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Re: use cases for MTOM

From: Anish Karmarkar <Anish.Karmarkar@oracle.com>
Date: Wed, 10 Sep 2003 16:09:40 -0700
Message-ID: <3F5FAF34.9080805@oracle.com>
To: "John J. Barton" <John_Barton@hpl.hp.com>
Cc: Mark Nottingham <mark.nottingham@bea.com>, "Xml-Dist-App@W3. Org" <xml-dist-app@w3.org>

John,

I am using the term 'streaming' in a difference sense than you are.
I was using it from the point of view of applications APIs (i.e. 
streaming APIs) and not as a unending broadcast stream.

An attachment mechanism where the (relatively) small SOAP message is 
received before the binary goop, allows the application to start 
processing the soap message before entire MIME package (in the case of 
SwA) is received. For example, in the case of Java, one could use the 
JavaBeans Activation Framework's (JAF) DataHandler class to get/put 
large binary objects from/to a database very efficiently (from the point 
of view of the SOAP node processing the message).

Make sense?

-Anish
--

John J. Barton wrote:
> At 10:39 AM 9/10/2003 -0700, Anish Karmarkar wrote:
> 
>> Mark,
>>
>> I mostly agree with you comments.
>>
>> XMLP-UC-6 needs to be discussed further. One of the biggest advantages 
>> of using attachments is streaming. This can be positioned either as a 
>> usecase or a requirement.
> 
> 
> I wonder about the use of the words "attachments" and "streaming" here.  
> To me "attachments" means a single
> message with two or more parts, a major part and other stuff attached.  
> "Streaming" means data sent continuously
> with out any end predicted (radio station).  So the statement  
> "advantages of using attachments is streaming" does
> not make sense to me.
> 
> I do absolutely agree that a good mechanism for client/server 
> interaction on buffer management is important for
> binary in SOAP.  The simplest and a very effective way is for the 
> protocol to allow binary object sizes to be
> sent in the message early.  SwA can be used in this way: the entire SOAP 
> message can appear first and
> a large binary can still be on the wire, allowing a client to prepare 
> itself based on the first part of the message.
> 
> 
>> For example, consider a header containing large binary data. If this 
>> binary data is contained in an attachment, then the sender (and 
>> receiver) can stream the data out (and in). This allows the receiver 
>> to start processing the SOAP message (for example looking at all the 
>> headers and checking for MU) before the binary data has been received 
>> (or sent by the sender).
> 
> 
> As above, I'm not sure you mean the same thing by "stream" that I 
> commonly hear.  Typically streamed data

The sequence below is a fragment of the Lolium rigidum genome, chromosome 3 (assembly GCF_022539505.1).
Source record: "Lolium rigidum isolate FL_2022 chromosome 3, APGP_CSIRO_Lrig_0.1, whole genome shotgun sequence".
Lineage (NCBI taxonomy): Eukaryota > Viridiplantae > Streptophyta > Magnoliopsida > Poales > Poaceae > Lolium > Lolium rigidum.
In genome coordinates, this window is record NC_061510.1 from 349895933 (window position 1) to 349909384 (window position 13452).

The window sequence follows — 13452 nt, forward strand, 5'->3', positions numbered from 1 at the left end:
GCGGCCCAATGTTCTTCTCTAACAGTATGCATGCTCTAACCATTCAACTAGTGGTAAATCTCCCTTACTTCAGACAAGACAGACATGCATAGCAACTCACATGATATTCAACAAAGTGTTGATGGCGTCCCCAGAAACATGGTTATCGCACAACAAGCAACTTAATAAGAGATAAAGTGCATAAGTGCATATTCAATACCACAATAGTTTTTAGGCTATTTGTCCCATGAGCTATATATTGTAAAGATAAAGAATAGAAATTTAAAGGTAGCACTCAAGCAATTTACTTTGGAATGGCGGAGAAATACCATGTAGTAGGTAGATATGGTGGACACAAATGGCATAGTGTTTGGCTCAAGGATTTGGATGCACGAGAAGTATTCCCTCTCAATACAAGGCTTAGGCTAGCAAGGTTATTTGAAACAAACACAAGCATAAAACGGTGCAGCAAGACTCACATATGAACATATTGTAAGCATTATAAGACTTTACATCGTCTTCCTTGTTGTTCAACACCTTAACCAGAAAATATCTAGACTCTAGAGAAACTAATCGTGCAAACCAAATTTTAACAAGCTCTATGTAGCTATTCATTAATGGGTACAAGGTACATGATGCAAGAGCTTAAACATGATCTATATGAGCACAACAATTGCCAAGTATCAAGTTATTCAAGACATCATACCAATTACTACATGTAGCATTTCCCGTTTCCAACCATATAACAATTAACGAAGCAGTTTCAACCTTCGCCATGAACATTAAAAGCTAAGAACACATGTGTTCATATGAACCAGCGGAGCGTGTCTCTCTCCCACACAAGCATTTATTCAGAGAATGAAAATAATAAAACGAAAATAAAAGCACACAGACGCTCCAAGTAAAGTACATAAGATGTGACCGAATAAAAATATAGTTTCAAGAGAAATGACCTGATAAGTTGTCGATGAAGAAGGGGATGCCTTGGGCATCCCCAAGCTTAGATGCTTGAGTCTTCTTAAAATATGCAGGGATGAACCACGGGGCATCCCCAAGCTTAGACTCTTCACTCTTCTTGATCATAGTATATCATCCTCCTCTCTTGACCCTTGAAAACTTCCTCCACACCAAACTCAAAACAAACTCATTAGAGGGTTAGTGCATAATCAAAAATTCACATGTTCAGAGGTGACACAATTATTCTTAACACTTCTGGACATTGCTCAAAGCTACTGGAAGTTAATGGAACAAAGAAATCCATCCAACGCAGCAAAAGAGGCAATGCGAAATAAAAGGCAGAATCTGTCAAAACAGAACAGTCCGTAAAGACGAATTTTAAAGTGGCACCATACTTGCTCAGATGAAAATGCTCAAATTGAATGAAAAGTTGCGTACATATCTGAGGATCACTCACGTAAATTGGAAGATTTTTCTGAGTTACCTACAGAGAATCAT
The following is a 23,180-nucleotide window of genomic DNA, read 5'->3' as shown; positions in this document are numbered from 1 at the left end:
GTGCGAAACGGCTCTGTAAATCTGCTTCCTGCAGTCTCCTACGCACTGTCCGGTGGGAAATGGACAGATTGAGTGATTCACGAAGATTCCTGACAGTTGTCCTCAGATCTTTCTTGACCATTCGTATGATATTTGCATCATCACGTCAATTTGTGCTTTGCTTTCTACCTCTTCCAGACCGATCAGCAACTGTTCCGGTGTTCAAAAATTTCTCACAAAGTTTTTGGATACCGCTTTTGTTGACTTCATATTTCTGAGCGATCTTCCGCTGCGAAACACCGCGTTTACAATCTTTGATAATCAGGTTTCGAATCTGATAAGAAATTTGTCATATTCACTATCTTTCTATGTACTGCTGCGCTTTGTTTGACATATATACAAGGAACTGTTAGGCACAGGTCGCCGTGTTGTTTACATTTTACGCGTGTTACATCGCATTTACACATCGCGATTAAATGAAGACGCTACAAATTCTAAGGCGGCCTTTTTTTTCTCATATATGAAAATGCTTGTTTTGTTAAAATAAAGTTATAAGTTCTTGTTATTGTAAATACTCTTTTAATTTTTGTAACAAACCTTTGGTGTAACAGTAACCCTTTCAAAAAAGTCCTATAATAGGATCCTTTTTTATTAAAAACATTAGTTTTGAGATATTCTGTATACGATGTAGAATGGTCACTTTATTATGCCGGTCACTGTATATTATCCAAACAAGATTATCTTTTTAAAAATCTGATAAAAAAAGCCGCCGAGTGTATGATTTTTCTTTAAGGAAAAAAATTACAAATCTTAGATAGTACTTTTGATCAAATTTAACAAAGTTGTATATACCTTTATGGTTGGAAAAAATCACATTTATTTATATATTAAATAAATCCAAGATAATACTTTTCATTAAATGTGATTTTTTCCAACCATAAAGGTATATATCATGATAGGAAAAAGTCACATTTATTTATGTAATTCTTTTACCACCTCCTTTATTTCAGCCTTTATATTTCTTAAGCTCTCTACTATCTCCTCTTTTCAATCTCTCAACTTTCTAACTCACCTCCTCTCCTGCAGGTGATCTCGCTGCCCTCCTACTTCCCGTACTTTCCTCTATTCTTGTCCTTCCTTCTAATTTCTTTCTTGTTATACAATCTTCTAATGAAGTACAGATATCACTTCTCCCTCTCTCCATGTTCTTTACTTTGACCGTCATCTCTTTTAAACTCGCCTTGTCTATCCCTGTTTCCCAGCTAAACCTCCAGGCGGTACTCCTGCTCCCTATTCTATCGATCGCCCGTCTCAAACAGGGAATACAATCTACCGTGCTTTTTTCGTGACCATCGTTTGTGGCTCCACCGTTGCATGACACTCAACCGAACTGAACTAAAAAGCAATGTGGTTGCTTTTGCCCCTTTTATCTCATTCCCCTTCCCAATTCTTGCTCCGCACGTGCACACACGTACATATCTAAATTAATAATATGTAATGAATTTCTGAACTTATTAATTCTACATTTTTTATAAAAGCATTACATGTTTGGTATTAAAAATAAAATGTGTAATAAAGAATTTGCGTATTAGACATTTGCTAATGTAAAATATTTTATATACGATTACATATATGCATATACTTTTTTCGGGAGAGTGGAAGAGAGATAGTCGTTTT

> does not go over TCP/IP let alone HTTP.  But otherwise I agree with the 
> need for the requirement doc to take
> the case of a very large binary in to serious consideration.
> 
> 
>> Comments?
>>
>> -Anish
>> -- 
>>
>> Mark Nottingham wrote:
>>
>>>
>>> My .02 -
>>> On Wednesday, September 3, 2003, at 11:22  AM, Anish Karmarkar wrote:
>>>
>>>>
>>>> XMLP-UC-1: based on 
>>>> http://www.w3.org/TR/2002/WD-ws-arch-scenarios-20020730/#S090 .....
>>>
>>>
>>> Strictly speaking, this doesn't require anything beyond base64Binary.
>>>
>>>> XMLP-UC-2: an application that uses URI to deref resources, and 
>>>> assumes the only representation travels with the message
>>>
>>>
>>> Is this still an in-scope use case? I think we need to discuss this.
>>>
>>>> XMLP-UC-3: an application that uses middleware/SOAP-stack to deref 
>>>> resources, and assumes the only representation travels with the > 
>>>> message
>>>
>>>
>>> This feels more like implementation details to me, with some implied 
>>> requirements.
>>>
>>>> XMLP-UC-4: digital camera wants to encrypt and/or sign the message 
>>>> and/or binary data
>>>
>>>
>>> Is this a requirement (that it work with encryption/digsig)?
>>>
>>>> XMLP-UC-5: message with binary data successfully goes through SOAP 
>>>> 1.2 intermediary
>>>
>>>
>>> Sounds like a requirement to work with intermediaries.
>>>
>>>> XMLP-UC-6: a representation is streamed upon receipt when sender 
>>>> and/or receiver is constrained
>>>
>>>
>>> Yes; we should discuss whether this is a motivation for the work, and 
>>> whether MTOM enables it.
>>>
>>>> XMLP-UC-7 (meta): WSDL is is applicable where appropriate
>>>
>>>
>>> Sounds like a requirement.
>>>
>>>> XMLP-UC-8: representation is a digital camera produced VLOB
>>>
>>>
>>> ???
>>
>>
>> ______________________________________________________
>> John J. Barton          email:  John_Barton@hpl.hp.com
>> http://www.hpl.hp.com/personal/John_Barton/index.htm
>> MS 1U-17  Hewlett-Packard Labs
>> 1501 Page Mill Road              phone: (650)-236-2888
>> Palo Alto CA  94304-1126         FAX:   (650)-857-5100
> 
> 
Received on Wednesday, 10 September 2003 19:09:57 GMT

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